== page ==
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artisanal film reviews | by maryann johanson

question of the day: Are Brits taking over American TV, and does anyone care?

John Patterson — who writes for the British Guardian from Los Angeles — sees a new British invasion in progress:

In the last few years US network drama line-ups have been headed by the imported likes of Tim Roth (Lie To Me), Damian Lewis (Life, since cancelled, sadly), Michelle Ryan (Bionic Woman – ditto), Dominic West and Idris Elba (The Wire), and Jamie Bamber (Battle- star Galactica). This season Joseph Fiennes is starring in FlashForward while Jared Harris is guest-starring in Mad Men. There are even Brits in Gossip Girl.

British actors come without a career hinterland that’s discernible to the average, insular, incurious American couch-potato. No one here has ever heard of Fry and Laurie or their Jeeves and Wooster series or the novels each star has written. A cheap, blank-slate actor is often as welcome here as an expensive home-grown one. But Laurie’s position in one of the best-loved and most-watched shows of recent years has drawn Brits to California in droves (where would you prefer to sit out the recession – Santa Monica or Shoreditch?), and alerted casting directors to the usefulness of Brits. US TV ratings are in the toilet thanks to competition from cable outfits and the British do come very cheap. They are also generally more proficient at mimicking various American accents nowadays, and there’s currently a real boom for accent coaches.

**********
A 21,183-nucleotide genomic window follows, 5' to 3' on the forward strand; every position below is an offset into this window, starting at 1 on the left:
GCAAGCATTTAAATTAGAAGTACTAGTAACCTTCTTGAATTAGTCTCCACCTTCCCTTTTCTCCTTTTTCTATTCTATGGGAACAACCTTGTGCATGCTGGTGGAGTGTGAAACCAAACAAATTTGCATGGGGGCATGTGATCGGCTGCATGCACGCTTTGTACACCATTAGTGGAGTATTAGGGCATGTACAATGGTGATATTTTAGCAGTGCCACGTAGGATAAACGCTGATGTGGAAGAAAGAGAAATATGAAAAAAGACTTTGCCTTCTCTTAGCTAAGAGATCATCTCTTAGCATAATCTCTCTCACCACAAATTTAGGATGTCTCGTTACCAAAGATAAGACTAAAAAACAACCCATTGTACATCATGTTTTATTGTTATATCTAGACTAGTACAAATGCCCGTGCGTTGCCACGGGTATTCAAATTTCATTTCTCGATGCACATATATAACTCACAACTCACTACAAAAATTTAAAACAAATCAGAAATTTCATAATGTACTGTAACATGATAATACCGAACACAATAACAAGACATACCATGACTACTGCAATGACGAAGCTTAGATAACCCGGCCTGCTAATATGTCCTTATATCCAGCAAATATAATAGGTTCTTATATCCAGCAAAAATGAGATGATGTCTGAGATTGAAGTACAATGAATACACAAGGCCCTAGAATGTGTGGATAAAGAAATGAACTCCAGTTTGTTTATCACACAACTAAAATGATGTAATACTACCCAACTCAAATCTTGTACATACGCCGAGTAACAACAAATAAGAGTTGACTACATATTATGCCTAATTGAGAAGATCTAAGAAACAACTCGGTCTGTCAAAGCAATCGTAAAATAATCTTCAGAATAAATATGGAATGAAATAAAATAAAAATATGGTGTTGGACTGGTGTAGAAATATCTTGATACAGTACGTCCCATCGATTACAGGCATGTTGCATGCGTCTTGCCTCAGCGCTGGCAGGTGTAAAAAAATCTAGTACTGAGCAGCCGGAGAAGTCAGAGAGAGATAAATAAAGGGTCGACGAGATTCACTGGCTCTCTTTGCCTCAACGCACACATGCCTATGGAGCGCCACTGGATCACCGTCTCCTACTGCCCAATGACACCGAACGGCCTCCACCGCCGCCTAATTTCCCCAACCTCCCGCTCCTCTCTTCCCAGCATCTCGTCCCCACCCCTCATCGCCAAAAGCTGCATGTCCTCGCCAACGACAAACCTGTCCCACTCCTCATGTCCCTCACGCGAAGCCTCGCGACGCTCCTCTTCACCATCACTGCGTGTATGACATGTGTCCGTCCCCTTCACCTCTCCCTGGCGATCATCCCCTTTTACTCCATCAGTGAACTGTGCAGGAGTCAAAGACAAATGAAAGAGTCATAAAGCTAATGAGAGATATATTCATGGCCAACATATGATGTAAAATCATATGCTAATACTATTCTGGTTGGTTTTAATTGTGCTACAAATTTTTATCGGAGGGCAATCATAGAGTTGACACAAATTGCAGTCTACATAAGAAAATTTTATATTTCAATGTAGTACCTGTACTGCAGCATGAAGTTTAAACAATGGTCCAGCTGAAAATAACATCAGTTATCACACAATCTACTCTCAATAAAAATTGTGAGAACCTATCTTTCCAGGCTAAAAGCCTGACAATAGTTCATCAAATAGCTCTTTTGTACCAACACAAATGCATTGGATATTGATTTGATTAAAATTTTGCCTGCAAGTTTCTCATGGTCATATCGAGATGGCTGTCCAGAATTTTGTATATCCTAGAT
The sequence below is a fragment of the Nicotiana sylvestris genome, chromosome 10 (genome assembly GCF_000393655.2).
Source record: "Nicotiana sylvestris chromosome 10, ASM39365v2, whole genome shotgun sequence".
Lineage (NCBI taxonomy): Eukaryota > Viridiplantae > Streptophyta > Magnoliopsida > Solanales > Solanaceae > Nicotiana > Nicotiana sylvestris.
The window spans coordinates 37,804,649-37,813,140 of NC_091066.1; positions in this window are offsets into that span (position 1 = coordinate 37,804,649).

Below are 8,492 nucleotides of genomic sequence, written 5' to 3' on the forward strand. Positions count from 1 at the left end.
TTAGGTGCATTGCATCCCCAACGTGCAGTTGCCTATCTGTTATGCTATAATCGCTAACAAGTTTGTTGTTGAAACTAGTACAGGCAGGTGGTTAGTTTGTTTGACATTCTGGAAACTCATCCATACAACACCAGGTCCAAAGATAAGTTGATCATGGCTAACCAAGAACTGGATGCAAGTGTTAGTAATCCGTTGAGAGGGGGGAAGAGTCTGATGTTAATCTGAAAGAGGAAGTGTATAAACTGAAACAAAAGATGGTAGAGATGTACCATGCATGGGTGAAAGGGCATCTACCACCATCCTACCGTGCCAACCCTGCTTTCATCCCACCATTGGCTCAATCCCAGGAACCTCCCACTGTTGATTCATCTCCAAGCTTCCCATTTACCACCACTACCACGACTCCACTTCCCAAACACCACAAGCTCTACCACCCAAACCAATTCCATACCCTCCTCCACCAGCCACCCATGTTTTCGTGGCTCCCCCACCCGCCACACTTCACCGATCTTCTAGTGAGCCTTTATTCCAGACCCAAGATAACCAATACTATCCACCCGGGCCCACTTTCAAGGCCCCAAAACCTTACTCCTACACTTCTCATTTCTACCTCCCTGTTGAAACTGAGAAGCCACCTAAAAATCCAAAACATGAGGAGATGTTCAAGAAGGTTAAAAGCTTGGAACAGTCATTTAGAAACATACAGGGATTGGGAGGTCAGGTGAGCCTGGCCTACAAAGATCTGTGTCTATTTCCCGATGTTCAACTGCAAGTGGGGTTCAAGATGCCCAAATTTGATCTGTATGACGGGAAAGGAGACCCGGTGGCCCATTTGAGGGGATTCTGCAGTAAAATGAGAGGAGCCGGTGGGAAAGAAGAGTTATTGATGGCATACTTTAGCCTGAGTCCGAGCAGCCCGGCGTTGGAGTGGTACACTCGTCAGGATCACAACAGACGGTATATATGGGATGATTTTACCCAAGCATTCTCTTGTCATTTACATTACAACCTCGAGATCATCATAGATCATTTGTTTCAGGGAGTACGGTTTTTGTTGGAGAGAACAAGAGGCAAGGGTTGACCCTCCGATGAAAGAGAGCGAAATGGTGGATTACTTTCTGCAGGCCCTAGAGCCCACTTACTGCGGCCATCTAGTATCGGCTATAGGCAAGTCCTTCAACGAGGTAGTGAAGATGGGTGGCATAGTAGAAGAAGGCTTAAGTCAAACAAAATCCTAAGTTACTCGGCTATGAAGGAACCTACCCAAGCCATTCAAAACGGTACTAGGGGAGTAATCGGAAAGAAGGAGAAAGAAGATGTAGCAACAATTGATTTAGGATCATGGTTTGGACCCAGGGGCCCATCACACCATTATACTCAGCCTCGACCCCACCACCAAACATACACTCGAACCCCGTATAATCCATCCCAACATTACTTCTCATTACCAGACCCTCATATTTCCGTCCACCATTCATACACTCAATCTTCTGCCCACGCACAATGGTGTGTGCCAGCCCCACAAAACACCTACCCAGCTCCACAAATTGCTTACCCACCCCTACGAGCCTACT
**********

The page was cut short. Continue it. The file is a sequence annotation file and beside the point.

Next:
Now, it’s not exactly true that “no one here has ever heard of Fry and Laurie or their Jeeves and Wooster series or the novels each star has written” — I have, and that was the reason I watched House in the first place: because I love Hugh Laurie. But I know I’m in a tiny minority.

Still, Patterson may be right that there are more Brits on American TV than ever before. But is that a problem. British TV is overloaded with American faces and American accents, and no one in the U.K. seems to have much of a problem with that.

Are Brits taking over American TV, and does anyone care?

(If you have a suggestion for a QOTD, feel free to email me. Responses to this QOTD sent by email will be ignored; please post your responses here.)



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  • Sandy